I've become accustomed to considering other women my ally. The assumption comes automatically- I like women and I value sisterhood; with that, there's an intrinsic trust I hold to other women- deserved or not, I assume we are on friendly terms and on the same side- the same team, if you will. But now I realize, some women may not necessarily play for the other team, but they can go rogue and play for themselves.
Recently I had an interesting string of conversations with a respected male friend about the pettiness of women. The leap women will take in calling one another "bitches," "ho's" and "sluts." I'm going to stop here and offer some recommended reading.
They were well interpreted for entertainment value in Tina Fey's comedy, "Mean Girls," but you probably already knew that. While there's much discussion we could have at this point, I'm going to focus this post on only one moment: The Interception.
Recently at a party, I noticed a guy shadowing me around a bit. Eventually I worked up the nerve to turn around and introduce myself and as we were beginning to hit it off, another girl, a stranger, walked directly in-between us and suggested I talk to another man.
I only wish I were making this up.
Here's the real conversation:
Me: O, yes! So you must be the guy (my girl friend) was telling me about! Is this your house?
He: No- I don't live here, but yeah! I was inviting-
tall girl walks between us and interjects-
She: This is where (some other dude) lives.
Me: (slightly startled) O...um...
She: You should go talk to him. He's that Asian guy over there. Good looking. Single.
Me: (uncomfortable laugh with a friendly nudge) Aren't we all?She did NOT reciprocate the gesture OR find me funny. OR move from her stance between us. So I turned and left.
In any case, while I was in the middle of a conversation with someone who was clearly also in the middle of a conversation with me as well, this particular girl found it totally appropriate to physically step in-between us and literally tell me to go and talk to someone else. Perhaps it was my weak point to have turned and left, or perhaps it was his to not call her out. I am hesitant to pass judgment on either of our etiquette in response, considering we were at a party and had only been talking for several minutes. And that's what's even stranger to me; it was only a conversation. It was simply being friendly and doing what normal social behaviour would dictate: make an introduction, find mutual connections, explore a social connection- all basic interactions one should expect at a social event. I generally like to explain conversation like throwing a ball. You are responsible to throw first- the faster you can throw to your partner, the less you have to think about yourself- you are focusing on getting the ball into your partner's hands. Doing this helps to relieve yourself of the pressure of thinking of what to say next- as soon as you release that ball and hand it off to your partner, the ball is in their court and you are free to enjoy listening to their response until they choose to either 1) throw the ball back or 2) hold onto and dominate the ball for themselves 3) drop your ball and walk off the court. What startles me is how common a third party feels comfortable in walking in and taking the ball with them as they go. An interception. A negative interception!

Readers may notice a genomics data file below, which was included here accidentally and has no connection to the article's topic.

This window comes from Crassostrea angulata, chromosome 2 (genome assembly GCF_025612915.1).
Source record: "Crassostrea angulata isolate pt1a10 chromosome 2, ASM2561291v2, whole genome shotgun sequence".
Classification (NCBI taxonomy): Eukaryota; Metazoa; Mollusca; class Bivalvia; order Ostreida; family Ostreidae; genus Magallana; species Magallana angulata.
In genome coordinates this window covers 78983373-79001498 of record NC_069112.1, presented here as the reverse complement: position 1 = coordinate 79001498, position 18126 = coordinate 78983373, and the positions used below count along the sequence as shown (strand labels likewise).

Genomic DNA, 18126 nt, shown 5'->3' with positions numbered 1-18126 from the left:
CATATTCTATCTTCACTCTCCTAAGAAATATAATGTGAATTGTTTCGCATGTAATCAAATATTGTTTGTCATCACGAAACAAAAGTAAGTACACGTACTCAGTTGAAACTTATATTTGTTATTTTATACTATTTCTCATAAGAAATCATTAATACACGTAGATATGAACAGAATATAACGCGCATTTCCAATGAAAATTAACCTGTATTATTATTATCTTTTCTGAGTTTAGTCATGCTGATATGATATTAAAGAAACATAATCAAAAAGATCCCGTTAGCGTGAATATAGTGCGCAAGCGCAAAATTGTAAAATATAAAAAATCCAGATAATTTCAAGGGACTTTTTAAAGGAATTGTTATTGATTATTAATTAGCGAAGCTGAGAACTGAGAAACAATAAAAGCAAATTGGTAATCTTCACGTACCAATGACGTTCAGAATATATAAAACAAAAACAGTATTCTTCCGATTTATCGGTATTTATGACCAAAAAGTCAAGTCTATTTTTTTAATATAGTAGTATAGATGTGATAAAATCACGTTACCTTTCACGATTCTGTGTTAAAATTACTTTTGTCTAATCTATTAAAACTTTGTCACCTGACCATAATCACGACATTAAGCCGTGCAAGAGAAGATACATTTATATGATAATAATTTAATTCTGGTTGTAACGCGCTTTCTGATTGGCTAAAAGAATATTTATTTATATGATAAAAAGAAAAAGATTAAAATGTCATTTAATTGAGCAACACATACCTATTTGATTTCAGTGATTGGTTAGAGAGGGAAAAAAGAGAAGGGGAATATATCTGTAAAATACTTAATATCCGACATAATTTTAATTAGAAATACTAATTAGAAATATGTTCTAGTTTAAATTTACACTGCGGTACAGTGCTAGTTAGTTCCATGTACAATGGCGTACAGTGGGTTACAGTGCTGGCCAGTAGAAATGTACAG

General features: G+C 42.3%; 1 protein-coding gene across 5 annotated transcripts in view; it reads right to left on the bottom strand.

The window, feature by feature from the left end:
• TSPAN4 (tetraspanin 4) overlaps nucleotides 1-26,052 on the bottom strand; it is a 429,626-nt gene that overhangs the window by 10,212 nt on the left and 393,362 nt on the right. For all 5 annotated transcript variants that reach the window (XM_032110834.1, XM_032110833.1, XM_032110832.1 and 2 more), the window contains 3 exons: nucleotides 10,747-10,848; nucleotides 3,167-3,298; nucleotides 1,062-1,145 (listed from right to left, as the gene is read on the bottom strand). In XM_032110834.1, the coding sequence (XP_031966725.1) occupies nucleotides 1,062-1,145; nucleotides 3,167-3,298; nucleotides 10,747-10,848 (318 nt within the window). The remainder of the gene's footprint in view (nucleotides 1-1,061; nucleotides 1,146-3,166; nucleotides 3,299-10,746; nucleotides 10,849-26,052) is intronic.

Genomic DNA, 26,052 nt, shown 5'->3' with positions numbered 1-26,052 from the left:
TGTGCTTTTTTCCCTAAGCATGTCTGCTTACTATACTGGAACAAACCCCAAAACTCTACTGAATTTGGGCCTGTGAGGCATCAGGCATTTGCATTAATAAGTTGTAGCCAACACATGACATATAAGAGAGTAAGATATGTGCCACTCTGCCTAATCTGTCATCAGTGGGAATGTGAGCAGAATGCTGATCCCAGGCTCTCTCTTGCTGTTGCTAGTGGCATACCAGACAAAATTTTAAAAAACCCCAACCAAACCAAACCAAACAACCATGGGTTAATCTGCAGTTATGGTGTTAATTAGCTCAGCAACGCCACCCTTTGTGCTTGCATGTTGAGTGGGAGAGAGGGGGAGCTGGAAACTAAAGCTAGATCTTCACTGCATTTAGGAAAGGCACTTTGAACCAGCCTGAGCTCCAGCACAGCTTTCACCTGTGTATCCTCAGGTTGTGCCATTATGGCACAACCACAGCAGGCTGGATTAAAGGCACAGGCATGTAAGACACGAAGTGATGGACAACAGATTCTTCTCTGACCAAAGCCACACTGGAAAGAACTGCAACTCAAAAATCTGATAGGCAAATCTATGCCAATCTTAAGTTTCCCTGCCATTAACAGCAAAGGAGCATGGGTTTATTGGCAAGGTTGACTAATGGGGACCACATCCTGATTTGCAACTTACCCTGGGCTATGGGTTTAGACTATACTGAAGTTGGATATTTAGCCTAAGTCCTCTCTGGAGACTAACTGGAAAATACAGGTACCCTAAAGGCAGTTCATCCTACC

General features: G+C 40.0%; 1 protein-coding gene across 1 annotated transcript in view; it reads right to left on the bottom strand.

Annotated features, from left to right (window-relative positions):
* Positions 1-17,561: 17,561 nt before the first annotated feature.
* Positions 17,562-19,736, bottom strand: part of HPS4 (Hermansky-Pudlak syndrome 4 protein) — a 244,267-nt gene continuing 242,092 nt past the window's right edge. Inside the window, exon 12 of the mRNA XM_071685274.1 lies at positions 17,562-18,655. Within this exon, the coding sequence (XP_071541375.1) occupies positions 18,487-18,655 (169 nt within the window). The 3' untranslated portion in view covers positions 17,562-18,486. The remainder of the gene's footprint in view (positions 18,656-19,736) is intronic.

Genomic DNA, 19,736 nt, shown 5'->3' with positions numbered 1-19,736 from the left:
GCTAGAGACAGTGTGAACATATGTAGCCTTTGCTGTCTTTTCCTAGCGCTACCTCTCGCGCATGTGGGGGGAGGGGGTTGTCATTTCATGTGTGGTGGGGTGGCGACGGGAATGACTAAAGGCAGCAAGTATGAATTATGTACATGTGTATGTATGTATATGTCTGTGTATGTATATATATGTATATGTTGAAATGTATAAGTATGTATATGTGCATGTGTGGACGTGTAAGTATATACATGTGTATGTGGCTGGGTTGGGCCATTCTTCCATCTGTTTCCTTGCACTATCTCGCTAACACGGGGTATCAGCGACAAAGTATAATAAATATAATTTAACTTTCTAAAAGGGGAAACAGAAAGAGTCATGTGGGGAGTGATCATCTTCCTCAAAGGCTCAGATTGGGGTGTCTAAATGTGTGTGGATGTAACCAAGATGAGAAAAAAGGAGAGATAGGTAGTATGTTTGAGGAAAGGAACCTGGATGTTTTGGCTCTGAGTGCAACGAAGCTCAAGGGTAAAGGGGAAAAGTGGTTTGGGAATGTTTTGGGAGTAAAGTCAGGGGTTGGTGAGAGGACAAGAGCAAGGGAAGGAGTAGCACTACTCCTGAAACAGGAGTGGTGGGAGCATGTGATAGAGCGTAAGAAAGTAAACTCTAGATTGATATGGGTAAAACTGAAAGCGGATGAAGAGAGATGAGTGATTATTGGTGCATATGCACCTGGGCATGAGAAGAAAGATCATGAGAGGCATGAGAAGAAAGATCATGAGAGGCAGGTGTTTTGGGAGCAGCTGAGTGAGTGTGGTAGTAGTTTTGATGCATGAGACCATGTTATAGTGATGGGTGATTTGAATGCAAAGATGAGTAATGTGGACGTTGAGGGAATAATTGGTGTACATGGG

I'm not sure of a solution to this kind of play, but perhaps this experience can be a call to greater awareness for all of us. Interceptions do happen. They are intentional. If it happens to you, supersede smoothly it by refocusing on the partner you came to play ball with. And if you're the one intercepting, I'll tell you now; you're rude. And yeah- I'll probably call you a bitch. And you'll totally deserve it.